A study directed by gerontologist Dr. Allison Heid indicated that 77 percent of adult children felt their parents were stubborn. This should come as no surprise if you are an adult child. What may be surprising is that 66 percent of the parents agreed they were stubborn.
So let’s look for the sources of stubbornness in seniors and then look for ways to open the lines of communication and cooperation.
‘Why won’t my parents listen?’
It’s frustrating (and sometimes terrifying) when senior parents won’t listen to sound advice about caring for themselves or, in some cases, avoiding endangering themselves by doing things they are no longer capable of safely performing.
Some of the stubbornness is a result of growing older, feeling the physical limitations, the shrinking of their social world, and the daily struggle to maintain health and some degree of independence. They may be depressed about the death of a spouse, family member or friend. If they don’t live near or see family, often they may feel that they are being excluded.
Isolated, perhaps angry about aging, or in pain, they may fear placement in a nursing home against their wishes. Also, some may be struggling with dementia.
A loss of autonomy due to physical challenges plays a part. According to the Heid study, adult children have noted that stubbornness rises when a parent’s disability increases.
‘What can I do to get through?’
- You as the adult child could just accept their limitations in influencing your parents. They are, after all, adults, and it is their life. Instead of beating your head against the wall, it might be best to reduce your stress and accept what you cannot change. Of course, this strategy should not apply if the behavior is dangerous. One flashpoint is when Mom or Dad have to quit driving. They are not only a danger to themselves but to everyone else on the road. If there is no agreement about surrendering the car keys, they may have to be taken, or the car disabled. Sometimes getting them to listen to reason is not the solution.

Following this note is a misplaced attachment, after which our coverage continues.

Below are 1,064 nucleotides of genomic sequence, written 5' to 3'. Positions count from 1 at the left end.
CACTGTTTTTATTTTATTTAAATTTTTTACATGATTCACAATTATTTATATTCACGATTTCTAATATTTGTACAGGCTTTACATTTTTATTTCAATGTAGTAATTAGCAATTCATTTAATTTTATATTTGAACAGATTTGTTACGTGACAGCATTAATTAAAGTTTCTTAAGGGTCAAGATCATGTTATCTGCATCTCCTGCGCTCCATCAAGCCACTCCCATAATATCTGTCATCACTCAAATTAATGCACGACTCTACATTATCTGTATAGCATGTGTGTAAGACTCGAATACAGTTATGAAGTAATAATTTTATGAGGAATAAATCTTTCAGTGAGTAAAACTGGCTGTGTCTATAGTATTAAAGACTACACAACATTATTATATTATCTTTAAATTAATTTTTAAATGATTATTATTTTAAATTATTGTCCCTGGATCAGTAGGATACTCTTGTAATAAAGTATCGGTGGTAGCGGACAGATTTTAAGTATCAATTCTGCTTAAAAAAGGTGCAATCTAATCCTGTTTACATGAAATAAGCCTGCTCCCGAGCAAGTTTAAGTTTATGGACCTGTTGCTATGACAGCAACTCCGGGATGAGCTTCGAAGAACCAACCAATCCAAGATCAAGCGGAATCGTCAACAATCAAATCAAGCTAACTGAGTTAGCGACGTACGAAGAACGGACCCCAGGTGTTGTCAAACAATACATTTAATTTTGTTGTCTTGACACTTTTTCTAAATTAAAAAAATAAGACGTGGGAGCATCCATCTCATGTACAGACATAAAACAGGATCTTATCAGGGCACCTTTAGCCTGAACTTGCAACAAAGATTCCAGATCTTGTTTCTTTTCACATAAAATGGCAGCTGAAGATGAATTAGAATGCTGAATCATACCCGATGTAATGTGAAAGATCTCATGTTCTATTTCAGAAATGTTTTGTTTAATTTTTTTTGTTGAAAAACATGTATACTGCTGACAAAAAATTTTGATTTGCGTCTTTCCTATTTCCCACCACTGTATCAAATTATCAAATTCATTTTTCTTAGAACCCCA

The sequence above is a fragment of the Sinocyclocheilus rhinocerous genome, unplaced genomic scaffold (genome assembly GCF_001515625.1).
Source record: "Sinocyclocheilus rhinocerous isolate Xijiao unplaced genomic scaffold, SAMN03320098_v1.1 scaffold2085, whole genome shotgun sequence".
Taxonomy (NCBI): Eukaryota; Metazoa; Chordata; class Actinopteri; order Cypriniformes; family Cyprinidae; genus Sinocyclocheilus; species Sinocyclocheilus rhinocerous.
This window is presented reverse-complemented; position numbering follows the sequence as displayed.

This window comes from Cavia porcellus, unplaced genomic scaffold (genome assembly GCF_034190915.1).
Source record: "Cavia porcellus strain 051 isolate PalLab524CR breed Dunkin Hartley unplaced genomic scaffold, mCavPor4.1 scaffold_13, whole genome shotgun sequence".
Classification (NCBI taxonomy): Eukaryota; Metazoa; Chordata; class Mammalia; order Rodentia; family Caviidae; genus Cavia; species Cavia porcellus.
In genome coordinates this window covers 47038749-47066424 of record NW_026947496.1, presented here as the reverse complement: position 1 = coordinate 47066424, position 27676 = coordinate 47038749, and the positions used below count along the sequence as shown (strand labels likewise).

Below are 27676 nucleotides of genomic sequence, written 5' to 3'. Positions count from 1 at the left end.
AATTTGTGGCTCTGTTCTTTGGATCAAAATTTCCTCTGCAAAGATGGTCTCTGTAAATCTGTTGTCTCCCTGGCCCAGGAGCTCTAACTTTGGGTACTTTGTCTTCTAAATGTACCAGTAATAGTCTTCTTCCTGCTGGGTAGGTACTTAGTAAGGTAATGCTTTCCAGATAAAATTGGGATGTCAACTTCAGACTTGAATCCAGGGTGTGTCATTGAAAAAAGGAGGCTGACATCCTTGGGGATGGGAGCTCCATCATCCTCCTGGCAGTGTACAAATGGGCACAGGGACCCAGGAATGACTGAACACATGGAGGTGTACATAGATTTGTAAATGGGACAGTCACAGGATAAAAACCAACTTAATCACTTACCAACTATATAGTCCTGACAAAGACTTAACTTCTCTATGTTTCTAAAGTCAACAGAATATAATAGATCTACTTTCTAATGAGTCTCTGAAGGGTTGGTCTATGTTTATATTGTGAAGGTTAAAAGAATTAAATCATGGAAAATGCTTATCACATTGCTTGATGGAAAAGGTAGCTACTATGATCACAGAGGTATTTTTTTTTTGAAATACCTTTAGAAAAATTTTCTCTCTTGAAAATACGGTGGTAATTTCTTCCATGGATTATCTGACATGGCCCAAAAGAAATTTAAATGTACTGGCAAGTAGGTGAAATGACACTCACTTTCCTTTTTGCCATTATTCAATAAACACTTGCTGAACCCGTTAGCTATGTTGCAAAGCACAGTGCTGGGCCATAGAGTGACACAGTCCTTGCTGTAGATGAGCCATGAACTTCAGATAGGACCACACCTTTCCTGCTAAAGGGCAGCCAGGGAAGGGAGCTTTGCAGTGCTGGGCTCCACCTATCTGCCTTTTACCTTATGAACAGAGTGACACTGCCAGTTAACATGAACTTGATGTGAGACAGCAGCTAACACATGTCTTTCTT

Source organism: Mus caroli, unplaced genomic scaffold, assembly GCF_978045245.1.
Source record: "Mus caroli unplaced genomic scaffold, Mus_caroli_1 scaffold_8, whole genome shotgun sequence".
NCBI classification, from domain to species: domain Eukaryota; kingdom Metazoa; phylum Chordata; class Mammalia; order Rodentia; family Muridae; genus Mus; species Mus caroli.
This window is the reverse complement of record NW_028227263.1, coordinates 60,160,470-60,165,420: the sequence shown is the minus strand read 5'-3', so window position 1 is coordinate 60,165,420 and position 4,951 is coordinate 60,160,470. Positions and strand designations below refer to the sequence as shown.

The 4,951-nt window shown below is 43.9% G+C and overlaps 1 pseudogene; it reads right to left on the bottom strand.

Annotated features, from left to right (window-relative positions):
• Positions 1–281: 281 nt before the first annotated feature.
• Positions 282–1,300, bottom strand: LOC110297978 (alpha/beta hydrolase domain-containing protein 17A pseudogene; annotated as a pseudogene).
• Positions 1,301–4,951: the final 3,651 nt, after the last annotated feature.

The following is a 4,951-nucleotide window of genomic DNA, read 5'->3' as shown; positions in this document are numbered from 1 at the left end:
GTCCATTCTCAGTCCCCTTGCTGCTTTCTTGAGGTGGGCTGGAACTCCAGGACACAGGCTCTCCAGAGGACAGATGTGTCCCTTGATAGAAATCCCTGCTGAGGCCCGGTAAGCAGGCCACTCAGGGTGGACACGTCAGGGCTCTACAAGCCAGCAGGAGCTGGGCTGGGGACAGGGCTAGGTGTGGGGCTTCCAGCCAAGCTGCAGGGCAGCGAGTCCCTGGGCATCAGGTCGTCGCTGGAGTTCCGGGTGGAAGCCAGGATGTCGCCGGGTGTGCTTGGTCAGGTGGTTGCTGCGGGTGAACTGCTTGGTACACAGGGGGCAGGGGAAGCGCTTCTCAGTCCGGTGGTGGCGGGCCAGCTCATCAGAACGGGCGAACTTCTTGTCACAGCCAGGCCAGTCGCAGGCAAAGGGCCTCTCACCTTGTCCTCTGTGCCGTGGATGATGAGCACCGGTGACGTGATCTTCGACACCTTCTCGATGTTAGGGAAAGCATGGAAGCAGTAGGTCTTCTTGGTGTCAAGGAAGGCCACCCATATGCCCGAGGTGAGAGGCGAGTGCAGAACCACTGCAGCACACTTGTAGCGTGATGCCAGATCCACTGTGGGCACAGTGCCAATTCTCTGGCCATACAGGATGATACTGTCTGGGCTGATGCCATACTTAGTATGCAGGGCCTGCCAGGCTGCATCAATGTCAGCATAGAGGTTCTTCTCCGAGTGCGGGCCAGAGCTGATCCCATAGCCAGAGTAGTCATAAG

- Pick your battles. In a struggle of wills, it is easy to lose perspective. Re-evaluate the issues. Is it dangerous (Dad almost set the house on fire by smoking in bed) or is it merely annoying (Dad refuses to change his clothes more than twice a week)?
- Give them credit. It is tempting to try to take command as parents age, but they have been making decisions their entire adult lives. Ask for their opinion, and show you value their knowledge and experience. Seek agreement in a discussion; do not command action by a declaration.
- Appeal to their better nature. Tell Dad that you worry about him smoking in bed, and say it would make you feel so much better if he agreed to sit at the kitchen table or step outside to smoke. Note, you are not asking him to quit smoking, although you may work up to that later. Rather, you are looking for a compromise motivated by their concern for you or someone else they love.
- Look for the underlying cause of the stubbornness. Why is Mom refusing to take her medications? Is it a case of her not understanding how and when to take her medications? This may be a problem and an embarrassment she doesn’t want to admit. Also, it’s frustrating when your parents don’t tell you when something is wrong. Are they just being secretive, or do they not want to burden you?
- Bring in reinforcements. Perhaps you and your parents have a long history of bumping heads. Is there someone else you can bring into the discussion to whom your parents would rather talk? Perhaps someone who they consider the voice of authority, like their physician?
- Vent to someone other than your parents. You seldom settle a disagreement by shouting. In fact, you set the disagreement in a cement of words that cannot be taken back. Go share your frustrations (and perhaps a glass of wine) with a friend or relative and unload. Do not explode at a parent.
We understand how frustrating it can be to deal with stubborn people. Use the free resources we have available to you in our blog to help you navigate family dynamics.